#Stock selection criteria for investing during current market crash
Coronavirus has led to investors running for cover. It has taken massive wave of liquidity injections by the US FED to stabilize the market to some extent.
Well the stock market was overheated for a long time and the bubble was waiting to burst.
Now that we have a crisis it also presents us with the opportunity of a lifetime to buy great businesses as their stock prices keep declining.
In fact I have been busy making a shopping list of stocks to buy and now I am just waiting patiently on the sidelines watching if the promoters of the companies are buying their own stocks or not.
A very important question that needs to be answered here is that how do we decide as an investor what kind of business should we bet our money on.
Folks. Today I am going to share the stock selection criteria for investing during this market crash.
In order to connect the stock selection criteria for investing with a real life example, we will consider the financial ratios of Dr. Lal Pathlabs for our reference.
So stay tuned and read until the end.
1. Return On Capital Employed (ROCE >=20%)
ROCE measures how efficient a business is in generating profit using total capital available to it (debt + shareholder’s equity).
As an investor we should look for companies with an increasing or stable ROCE over a period of 5 years or more.
I usually prefer companies with ROCE >= 20% and this level of ROCE should be maintained for a period of 5 years or more. It is even better if the ROCE for a firm is increasing over a period of time.
Let us now look at the ROCE of Dr. Lal Pathlabs.
From the table below (src: moneycontrol.com) we can clearly see the Dr. Lal Pathlabs has a ROCE > 20%. In fact the ROCE for Mar 19 is 31.65.
By any means ROCE above 25 is indicative of highly efficient use of capital.
2. Stable Or Increasing Net Profit Margin (NPM)
Companies sell products/services to generate sales/ revenue. Once the sale is made there are various expenses like raw material purchase, salaries, utility bills to pay.
Then there is depreciation, interest payments on debt borrowed, and taxes to the government to be paid. After deducting all these outflows what remains behind is the net profit.
Profit after tax expressed as a percentage of total revenue is called Net Profit Margin.
Always look for companies with a stable NPM or rising NPM over a period of 5 years or more.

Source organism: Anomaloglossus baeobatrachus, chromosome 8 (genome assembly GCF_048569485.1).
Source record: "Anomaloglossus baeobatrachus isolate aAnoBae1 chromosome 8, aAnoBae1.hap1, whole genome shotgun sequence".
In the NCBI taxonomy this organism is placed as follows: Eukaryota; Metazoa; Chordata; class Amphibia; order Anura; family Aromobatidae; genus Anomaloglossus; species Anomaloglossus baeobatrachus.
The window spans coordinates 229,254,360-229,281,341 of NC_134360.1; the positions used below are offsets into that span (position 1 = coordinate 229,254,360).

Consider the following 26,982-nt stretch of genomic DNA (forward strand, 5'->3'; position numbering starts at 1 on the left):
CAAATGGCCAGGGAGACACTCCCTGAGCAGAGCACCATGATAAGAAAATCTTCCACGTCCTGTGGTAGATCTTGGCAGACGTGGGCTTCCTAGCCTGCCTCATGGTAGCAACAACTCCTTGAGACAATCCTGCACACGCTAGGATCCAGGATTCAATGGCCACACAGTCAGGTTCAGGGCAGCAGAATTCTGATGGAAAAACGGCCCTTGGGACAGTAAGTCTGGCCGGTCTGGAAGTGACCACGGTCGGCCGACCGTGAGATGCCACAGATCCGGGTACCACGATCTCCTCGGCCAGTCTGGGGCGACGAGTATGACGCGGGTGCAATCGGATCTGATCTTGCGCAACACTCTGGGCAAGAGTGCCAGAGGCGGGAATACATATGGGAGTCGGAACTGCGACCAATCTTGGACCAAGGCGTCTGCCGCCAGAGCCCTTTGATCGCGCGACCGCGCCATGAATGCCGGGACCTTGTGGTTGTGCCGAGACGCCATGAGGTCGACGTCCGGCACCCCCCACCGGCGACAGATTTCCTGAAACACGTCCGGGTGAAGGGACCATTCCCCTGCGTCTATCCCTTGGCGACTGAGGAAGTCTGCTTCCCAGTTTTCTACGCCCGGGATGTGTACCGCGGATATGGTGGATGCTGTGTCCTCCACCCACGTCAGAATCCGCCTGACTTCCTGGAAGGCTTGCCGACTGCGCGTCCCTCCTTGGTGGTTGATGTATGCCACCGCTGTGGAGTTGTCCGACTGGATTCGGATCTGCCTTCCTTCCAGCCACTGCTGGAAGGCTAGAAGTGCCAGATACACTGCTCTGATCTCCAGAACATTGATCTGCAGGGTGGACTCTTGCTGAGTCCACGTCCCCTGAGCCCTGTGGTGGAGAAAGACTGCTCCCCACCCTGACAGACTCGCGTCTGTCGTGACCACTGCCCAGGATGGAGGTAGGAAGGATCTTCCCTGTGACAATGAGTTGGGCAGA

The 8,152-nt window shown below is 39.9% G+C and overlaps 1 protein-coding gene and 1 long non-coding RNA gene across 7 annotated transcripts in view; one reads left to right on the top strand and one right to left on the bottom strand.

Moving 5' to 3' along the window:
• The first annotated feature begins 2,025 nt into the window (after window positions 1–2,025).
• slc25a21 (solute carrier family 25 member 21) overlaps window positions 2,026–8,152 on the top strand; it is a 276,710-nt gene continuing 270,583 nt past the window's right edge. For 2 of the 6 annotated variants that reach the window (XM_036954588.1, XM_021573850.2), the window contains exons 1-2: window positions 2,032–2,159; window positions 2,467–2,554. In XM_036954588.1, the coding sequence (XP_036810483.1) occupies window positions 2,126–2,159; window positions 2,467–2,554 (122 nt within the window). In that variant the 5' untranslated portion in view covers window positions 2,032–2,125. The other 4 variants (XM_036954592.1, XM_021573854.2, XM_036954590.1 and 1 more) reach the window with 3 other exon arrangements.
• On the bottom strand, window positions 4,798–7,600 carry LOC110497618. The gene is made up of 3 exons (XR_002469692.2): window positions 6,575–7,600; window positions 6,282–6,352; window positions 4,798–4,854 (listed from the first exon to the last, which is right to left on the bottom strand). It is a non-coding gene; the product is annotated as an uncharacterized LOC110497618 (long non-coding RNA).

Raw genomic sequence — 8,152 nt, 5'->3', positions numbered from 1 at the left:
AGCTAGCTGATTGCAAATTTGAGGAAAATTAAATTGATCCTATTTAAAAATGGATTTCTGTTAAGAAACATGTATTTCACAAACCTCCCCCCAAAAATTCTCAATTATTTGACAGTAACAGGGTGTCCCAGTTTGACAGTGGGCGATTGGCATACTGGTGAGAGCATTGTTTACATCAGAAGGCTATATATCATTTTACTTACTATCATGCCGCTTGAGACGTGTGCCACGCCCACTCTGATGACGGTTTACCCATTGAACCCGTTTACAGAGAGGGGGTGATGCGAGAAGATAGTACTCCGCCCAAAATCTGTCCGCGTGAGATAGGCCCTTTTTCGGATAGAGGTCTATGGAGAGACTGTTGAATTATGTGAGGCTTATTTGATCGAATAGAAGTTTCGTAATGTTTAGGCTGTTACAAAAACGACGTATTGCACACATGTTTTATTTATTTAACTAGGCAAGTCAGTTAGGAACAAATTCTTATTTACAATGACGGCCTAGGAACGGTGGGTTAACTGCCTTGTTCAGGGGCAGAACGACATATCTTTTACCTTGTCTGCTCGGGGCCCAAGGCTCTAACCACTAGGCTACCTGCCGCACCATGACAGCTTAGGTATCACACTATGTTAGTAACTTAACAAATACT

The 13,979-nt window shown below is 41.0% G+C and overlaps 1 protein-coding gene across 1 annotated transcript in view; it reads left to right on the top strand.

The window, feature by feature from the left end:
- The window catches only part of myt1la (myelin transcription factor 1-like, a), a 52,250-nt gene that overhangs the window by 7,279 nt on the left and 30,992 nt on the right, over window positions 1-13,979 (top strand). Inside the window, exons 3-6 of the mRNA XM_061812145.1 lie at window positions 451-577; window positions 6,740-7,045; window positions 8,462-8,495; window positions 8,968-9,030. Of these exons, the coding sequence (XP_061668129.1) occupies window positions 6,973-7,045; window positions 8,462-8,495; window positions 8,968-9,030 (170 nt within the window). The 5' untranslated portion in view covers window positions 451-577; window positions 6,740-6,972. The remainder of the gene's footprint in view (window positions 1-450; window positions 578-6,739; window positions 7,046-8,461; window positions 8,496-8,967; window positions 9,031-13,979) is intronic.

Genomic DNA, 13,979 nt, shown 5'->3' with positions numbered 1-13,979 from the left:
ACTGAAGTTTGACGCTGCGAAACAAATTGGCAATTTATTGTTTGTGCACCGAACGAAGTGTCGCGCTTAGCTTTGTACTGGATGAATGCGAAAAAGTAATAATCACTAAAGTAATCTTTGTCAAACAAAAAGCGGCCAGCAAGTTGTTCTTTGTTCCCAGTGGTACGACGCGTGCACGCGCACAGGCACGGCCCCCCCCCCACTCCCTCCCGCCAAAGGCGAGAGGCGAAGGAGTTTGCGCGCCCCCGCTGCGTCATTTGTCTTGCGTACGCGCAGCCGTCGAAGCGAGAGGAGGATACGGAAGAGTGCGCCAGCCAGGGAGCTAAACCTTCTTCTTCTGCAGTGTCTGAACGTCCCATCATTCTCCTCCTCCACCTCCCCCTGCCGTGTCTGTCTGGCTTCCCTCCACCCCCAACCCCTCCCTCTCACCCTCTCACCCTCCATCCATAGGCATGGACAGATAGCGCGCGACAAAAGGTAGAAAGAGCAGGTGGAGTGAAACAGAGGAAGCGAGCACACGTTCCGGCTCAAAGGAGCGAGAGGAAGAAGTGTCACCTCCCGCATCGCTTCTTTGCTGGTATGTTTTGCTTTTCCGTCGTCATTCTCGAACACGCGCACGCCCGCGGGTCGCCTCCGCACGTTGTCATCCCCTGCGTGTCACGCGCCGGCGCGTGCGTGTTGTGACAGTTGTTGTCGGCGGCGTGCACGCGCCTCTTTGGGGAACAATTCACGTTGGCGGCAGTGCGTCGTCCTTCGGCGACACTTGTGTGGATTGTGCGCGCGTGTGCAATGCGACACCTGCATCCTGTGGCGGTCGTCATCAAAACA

Companies with stable or increasing NPM over a period of time is an indication of a sound financial company that has been through the ups and downs of the economic cycle.
Companies which have widely fluctuating NPM is an indicator of a commodity business or a cyclical business. Some examples that come to my mind are sugar, steel etc.
Investors should be very careful while investing in such cyclical companies as there margins can decline suddenly which can lead to a sharp correction in stock prices.
The table below (src: moneycontrol.com) provides us the net profit margin of Dr. Lal Pathlabs. We can clearly see that NPM of Dr. Lal is not only stable but has also increased as compared to Mar 15.
3. Stable Or Increasing Operating Profit Margin
Just as the Net Profit measures the portion of revenue a company retains after paying all its expenses, accounting for depreciation on assets, interest payments and taxes paid.
Similarly the portion of profit, a company retains after subtracting the operational expenses but before paying interest and taxes is called Operating Profit.
This operating profit expressed as a percentage of revenue is called operating profit margin.
An investor should look for companies with a stable or rising OPM over a period of time as this is an indication of a sound financial company that has been through the ups and downs of the economic cycle.
On the other hand a fluctuating operating profit margin is an indicator of a cyclical business or a commodity business like sugar, steel or metals.
Cominfg back to our example now. The operating profit margin of Dr. Lal Pathlabs has been on an increasing trend since Mar 15 which is a very positive sign (src: moneycontrol.com).
4. Debt To Equity Ratio < .5
Debt and equity are two ways a business can raise capital for conducting business.
Debt represents borrowing money which needs to be repaid after a certain time along with interest payments from a lender like a bank.
Whereas, equity means that you raise capital by parting with a portion of ownership in your firm.
The debt to equity ratio does a simple comparison of the total capital borrowed from lenders versus the total capital contributed by shareholders.
Considering the impact of Coronavirus on businesses, I am now considering investing in business with a debt to equity ratio < .5.
Highly leveraged companies may find it extremely difficult to survive in such financial conditions of tight liquidity.
Now coming back to our example. Dr. Lal Pathlabs is debt free and so its debt to equity ratio is zero.
5. Interest Coverage Ratio > 8
Essentially, interest coverage ratio helps us understand how much the company earns with respect to its interest payments.
Can you cover your interest payments? That’s the question this ratio addresses.
Considering the impact of Coronavirus on various businesses, it is better we look for companies with an interest coverage ratio > 8 to be on the safer side.
The higher this ratio the better it is for a company in such unprecedented times of tight liquidity.
Please note that debt to equity ratio and interest coverage ratio are of great importance in times like these where businesses are forced to shutdown.